“It seemed like Coach Holtmann was going in the direction of offering Cam a walk on position,” Rick says. “We just were looking at each other, like, is he really going to offer this? It was such a surprise. We were days away from probably going with one of the smaller schools, just because we didn’t know if this was an option for Cam. I really think if I pushed Cam with one finger he would have fallen over.”

Holtmann ended the meeting by telling Campbell to give the walk on role some thought and then to get back to him. Campbell said thanks and left. Rick couldn’t believe it. “I told him, you have been waiting 18 years for this, working your butt off, dreaming about this, the heck you will think this over,” Rick joked. “Cam told me he didn’t want to look too anxious, but after lunch he walked right back over to Hinkle and told Coach he couldn’t wait to join the team.”

Back to the Tournament

Campbell with Sisters
         Campbell with sisters at Final 4 in 2010.

There was the time Roosevelt Jones hit a floater at the buzzer to beat Gonzaga at Hinkle. Campbell remembers storming the court from 15 rows up. Then there was the time he watched in person as Butler advanced to their first ever National Championship in 2010, knocking off Michigan State. He remembers watching with his entire family. He also remembers missing the Final Four the following year because of a family vacation in Florida. He recalls looking for his sister, who was a cheerleader at the time, on TV. He was bummed he wasn’t there as he watched from the beach.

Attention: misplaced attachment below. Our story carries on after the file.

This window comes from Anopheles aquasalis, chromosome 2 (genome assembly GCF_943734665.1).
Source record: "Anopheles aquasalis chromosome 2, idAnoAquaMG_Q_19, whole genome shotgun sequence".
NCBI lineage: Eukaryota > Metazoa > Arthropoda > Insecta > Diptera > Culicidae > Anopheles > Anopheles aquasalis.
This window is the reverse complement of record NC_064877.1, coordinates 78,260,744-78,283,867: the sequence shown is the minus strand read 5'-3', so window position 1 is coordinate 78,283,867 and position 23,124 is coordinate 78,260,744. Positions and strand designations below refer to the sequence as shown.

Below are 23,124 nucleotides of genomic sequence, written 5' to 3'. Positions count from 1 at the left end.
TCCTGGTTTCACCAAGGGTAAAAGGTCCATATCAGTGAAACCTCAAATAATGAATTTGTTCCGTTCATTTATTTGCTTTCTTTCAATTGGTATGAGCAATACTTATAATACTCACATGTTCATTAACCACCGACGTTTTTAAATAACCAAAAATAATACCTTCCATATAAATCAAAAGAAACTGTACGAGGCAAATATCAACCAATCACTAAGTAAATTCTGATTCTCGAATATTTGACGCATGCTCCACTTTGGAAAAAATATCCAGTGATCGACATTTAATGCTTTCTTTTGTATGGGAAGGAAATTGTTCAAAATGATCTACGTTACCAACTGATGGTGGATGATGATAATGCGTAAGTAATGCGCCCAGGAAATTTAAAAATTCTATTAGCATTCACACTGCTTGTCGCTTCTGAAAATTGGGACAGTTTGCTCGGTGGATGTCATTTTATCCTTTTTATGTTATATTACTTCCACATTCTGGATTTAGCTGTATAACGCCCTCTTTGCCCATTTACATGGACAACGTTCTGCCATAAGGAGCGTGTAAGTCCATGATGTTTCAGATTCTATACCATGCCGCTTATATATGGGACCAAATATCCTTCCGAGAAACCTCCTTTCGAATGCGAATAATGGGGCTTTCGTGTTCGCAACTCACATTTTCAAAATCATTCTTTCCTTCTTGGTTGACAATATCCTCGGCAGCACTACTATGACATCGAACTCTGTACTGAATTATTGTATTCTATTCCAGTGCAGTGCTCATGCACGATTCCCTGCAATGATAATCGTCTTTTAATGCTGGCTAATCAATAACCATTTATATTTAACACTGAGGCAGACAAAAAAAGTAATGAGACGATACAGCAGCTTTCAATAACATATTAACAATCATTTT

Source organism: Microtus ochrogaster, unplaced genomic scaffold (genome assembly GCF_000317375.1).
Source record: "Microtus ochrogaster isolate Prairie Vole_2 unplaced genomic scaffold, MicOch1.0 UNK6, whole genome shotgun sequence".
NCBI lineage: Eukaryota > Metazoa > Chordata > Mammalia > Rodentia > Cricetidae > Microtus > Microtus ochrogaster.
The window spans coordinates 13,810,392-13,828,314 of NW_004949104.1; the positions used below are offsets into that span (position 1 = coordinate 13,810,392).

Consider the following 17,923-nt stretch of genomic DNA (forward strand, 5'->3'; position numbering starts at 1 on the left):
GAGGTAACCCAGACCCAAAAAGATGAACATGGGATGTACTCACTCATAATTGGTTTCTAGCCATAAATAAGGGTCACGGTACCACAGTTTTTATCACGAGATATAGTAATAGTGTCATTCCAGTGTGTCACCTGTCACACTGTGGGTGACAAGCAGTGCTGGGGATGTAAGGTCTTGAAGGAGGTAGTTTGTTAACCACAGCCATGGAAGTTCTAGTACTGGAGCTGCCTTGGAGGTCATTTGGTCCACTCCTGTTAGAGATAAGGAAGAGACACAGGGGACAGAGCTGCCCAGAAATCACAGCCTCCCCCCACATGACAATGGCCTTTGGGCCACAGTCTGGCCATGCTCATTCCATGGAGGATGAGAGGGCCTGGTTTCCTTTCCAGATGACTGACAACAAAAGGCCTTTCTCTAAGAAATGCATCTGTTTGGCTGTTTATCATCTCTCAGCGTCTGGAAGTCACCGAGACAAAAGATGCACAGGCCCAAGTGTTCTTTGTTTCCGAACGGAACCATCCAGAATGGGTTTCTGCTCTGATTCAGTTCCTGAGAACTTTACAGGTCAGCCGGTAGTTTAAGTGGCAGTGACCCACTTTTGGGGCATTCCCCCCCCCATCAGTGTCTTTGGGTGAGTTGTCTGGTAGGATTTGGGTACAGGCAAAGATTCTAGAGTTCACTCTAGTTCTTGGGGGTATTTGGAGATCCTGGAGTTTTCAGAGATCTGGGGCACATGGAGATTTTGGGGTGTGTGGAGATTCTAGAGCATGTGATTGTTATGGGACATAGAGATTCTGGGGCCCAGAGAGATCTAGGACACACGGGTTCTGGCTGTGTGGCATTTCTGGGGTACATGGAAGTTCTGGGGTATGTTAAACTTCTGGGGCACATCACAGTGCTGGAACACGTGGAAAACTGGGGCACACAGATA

“Having all these memories, and now being in Detroit as a part of the team, it’s just mind blowing,” Campbell says. “Having this opportunity to be in the tournament, even though I am just a small part of it, but knowing I am a little part of something special, is just so incredible.”

Rick and Sabrina will be in the stands on Friday. Their two daughters will join on Sunday, if Butler advances. “Friday will be very emotional for me,” Rick says. “Butler has been great to us as a family. I am smiling all the time when I walk into Hinkle, but this will definitely be a different level of excitement getting to see Cam achieve something he always had in the back of his mind, surrounded by so many great teammates and friends.”

Campbell was one of the last one’s off the court Thursday. Putting up a few last shots, taking in every last second on the court. His first time being a member of an NCAA Tournament team, something he has thought so much about. “I try and put myself in the shoes of where I was last year, not even knowing where I was going to go to college,” Campbell says. “I remind myself all the time how lucky I am to be at Butler, not only as a walk on, which is amazing because so many kids would give a lot to be in my position, but to just take classes here and be at such an amazing University. It is really a great all around place and I am enjoying every moment.”

 

Team at Practice
AthleticsPeople

Butler Roots Run Deep

DETROIT—Out on the hardwood, toward a far corner of the court, the shortest player with the floppy blonde hair puts up three-pointer after three-pointer. Swish, swish, swish. At one point, he hits nine in a row.

Team at Practice

Butler Roots Run Deep

By Rachel Stern

The Maven of March Madness

By Rachel Stern